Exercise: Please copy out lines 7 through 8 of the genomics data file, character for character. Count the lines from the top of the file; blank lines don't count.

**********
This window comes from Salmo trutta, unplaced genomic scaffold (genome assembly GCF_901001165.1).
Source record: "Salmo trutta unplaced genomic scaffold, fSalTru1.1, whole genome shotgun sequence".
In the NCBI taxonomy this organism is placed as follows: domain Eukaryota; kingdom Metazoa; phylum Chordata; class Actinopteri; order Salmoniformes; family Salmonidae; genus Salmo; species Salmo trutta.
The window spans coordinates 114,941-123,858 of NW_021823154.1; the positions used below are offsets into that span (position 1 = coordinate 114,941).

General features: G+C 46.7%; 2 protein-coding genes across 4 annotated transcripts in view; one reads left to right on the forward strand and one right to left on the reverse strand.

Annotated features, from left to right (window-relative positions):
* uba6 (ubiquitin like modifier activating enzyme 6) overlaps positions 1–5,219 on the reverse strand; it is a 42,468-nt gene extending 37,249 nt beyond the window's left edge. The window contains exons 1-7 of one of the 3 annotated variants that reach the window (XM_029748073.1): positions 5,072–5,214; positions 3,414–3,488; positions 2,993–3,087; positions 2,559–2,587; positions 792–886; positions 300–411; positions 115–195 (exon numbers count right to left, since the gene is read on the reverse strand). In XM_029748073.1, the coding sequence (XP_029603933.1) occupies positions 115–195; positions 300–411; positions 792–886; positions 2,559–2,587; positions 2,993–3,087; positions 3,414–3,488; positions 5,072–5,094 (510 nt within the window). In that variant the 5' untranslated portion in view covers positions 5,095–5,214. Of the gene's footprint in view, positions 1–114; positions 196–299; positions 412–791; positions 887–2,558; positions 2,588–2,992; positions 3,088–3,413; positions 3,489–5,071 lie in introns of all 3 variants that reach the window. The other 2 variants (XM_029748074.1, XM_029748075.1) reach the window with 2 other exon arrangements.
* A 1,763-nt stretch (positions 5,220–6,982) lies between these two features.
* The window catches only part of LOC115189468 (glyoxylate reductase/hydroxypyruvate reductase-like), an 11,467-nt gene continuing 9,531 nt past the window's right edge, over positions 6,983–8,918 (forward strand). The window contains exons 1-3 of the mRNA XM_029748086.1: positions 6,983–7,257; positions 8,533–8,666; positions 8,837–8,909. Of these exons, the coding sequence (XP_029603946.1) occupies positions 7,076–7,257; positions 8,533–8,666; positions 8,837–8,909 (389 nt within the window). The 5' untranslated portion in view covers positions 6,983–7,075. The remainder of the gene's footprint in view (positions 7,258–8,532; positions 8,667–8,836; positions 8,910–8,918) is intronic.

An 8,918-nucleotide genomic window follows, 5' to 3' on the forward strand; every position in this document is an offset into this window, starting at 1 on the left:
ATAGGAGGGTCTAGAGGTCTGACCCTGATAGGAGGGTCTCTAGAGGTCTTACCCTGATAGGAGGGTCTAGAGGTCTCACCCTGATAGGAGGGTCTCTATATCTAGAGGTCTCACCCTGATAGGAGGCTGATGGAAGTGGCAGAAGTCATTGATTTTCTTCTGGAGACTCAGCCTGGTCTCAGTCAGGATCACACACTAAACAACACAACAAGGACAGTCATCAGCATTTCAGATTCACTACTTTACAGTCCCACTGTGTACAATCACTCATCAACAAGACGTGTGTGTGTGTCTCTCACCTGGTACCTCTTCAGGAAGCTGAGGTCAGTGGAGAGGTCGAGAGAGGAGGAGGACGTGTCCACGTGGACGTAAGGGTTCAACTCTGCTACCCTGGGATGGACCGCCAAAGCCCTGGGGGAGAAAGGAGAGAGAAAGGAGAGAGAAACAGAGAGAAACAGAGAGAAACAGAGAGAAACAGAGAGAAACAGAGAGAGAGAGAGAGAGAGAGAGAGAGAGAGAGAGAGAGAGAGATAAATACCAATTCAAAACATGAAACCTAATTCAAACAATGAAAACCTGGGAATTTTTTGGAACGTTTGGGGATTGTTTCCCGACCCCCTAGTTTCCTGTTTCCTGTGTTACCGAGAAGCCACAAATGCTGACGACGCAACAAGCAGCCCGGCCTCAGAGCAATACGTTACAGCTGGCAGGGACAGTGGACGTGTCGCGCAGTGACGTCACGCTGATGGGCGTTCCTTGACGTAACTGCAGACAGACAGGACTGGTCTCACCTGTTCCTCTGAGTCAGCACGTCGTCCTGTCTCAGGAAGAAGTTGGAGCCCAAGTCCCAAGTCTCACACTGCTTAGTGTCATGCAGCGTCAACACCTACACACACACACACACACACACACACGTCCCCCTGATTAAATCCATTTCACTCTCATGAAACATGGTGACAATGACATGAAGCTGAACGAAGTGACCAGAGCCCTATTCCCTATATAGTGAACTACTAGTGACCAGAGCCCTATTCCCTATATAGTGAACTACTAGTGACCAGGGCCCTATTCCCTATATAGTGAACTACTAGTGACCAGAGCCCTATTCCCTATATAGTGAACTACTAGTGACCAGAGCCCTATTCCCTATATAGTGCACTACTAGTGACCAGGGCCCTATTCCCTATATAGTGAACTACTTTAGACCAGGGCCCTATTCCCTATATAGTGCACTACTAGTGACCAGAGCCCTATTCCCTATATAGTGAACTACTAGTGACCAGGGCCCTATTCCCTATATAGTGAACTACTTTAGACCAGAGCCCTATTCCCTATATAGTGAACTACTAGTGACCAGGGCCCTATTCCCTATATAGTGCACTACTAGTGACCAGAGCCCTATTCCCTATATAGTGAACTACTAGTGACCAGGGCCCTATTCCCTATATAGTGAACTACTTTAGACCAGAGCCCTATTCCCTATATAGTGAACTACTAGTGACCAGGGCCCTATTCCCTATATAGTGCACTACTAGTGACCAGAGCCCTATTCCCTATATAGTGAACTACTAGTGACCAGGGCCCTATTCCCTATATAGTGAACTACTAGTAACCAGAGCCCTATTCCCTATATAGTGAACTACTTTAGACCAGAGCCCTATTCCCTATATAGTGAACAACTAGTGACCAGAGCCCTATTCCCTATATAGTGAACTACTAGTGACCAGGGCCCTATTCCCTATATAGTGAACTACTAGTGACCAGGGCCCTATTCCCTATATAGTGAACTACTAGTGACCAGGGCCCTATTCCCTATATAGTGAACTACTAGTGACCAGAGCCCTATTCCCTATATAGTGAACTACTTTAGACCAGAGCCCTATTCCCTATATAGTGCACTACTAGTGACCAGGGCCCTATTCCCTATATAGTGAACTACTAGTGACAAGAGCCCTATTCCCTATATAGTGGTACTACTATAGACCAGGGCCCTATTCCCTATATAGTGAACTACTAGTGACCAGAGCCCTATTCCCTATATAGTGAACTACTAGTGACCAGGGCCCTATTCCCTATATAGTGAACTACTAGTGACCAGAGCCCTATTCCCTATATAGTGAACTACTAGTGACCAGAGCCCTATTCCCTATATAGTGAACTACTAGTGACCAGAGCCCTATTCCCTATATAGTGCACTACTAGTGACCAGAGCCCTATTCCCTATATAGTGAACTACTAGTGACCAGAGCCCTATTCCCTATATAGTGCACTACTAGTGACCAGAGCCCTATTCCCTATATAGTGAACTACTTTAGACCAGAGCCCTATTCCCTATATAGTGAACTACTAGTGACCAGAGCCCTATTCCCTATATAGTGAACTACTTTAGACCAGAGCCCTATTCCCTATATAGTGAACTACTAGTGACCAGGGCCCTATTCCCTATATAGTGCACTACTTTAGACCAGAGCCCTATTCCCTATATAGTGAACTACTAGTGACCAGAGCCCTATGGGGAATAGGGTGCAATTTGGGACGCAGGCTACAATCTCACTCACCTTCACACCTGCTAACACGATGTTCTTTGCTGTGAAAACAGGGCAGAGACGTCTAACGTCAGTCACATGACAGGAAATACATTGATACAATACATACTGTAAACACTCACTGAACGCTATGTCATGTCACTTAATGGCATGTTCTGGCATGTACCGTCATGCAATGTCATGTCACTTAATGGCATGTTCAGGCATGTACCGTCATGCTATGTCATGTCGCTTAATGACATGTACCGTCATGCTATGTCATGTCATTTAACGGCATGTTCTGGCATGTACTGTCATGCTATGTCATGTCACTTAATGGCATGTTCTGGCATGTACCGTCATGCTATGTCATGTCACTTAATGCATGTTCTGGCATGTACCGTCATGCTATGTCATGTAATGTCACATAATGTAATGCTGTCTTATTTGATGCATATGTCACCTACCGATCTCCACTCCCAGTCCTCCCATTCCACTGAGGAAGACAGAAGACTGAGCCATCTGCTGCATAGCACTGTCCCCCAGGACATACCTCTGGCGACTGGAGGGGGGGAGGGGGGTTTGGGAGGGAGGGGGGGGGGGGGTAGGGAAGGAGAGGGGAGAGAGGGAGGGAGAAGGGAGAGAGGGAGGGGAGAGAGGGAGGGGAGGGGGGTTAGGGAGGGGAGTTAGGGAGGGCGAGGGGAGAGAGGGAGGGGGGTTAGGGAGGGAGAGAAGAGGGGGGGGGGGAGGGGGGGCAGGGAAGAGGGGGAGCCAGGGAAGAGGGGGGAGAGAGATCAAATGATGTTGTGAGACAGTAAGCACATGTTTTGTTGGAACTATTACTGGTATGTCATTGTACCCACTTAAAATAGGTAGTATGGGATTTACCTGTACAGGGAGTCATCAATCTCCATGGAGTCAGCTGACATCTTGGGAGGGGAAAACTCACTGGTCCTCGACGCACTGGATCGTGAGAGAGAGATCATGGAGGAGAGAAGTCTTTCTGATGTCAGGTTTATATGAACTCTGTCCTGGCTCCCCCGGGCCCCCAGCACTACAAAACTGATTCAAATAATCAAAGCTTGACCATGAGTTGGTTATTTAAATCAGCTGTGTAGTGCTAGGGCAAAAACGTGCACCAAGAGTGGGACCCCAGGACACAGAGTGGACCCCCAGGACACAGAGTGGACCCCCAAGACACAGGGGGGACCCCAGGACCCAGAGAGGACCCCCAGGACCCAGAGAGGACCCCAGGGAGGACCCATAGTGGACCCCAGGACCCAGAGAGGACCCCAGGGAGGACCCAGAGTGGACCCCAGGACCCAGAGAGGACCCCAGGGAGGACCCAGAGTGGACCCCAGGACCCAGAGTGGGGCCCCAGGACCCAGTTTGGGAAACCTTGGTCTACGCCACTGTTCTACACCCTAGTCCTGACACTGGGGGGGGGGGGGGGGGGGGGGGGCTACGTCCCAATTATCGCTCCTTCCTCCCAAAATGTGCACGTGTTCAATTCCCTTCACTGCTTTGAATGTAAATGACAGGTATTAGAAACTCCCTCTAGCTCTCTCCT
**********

* uba6 (ubiquitin like modifier activating enzyme 6) overlaps positions 1–5,219 on the reverse strand; it is a 42,468-nt gene extending 37,249 nt beyond the window's left edge. The window contains exons 1-7 of one of the 3 annotated variants that reach the window (XM_029748073.1): positions 5,072–5,214; positions 3,414–3,488; positions 2,993–3,087; positions 2,559–2,587; positions 792–886; positions 300–411; positions 115–195 (exon numbers count right to left, since the gene is read on the reverse strand). In XM_029748073.1, the coding sequence (XP_029603933.1) occupies positions 115–195; positions 300–411; positions 792–886; positions 2,559–2,587; positions 2,993–3,087; positions 3,414–3,488; positions 5,072–5,094 (510 nt within the window). In that variant the 5' untranslated portion in view covers positions 5,095–5,214. Of the gene's footprint in view, positions 1–114; positions 196–299; positions 412–791; positions 887–2,558; positions 2,588–2,992; positions 3,088–3,413; positions 3,489–5,071 lie in introns of all 3 variants that reach the window. The other 2 variants (XM_029748074.1, XM_029748075.1) reach the window with 2 other exon arrangements.
* A 1,763-nt stretch (positions 5,220–6,982) lies between these two features.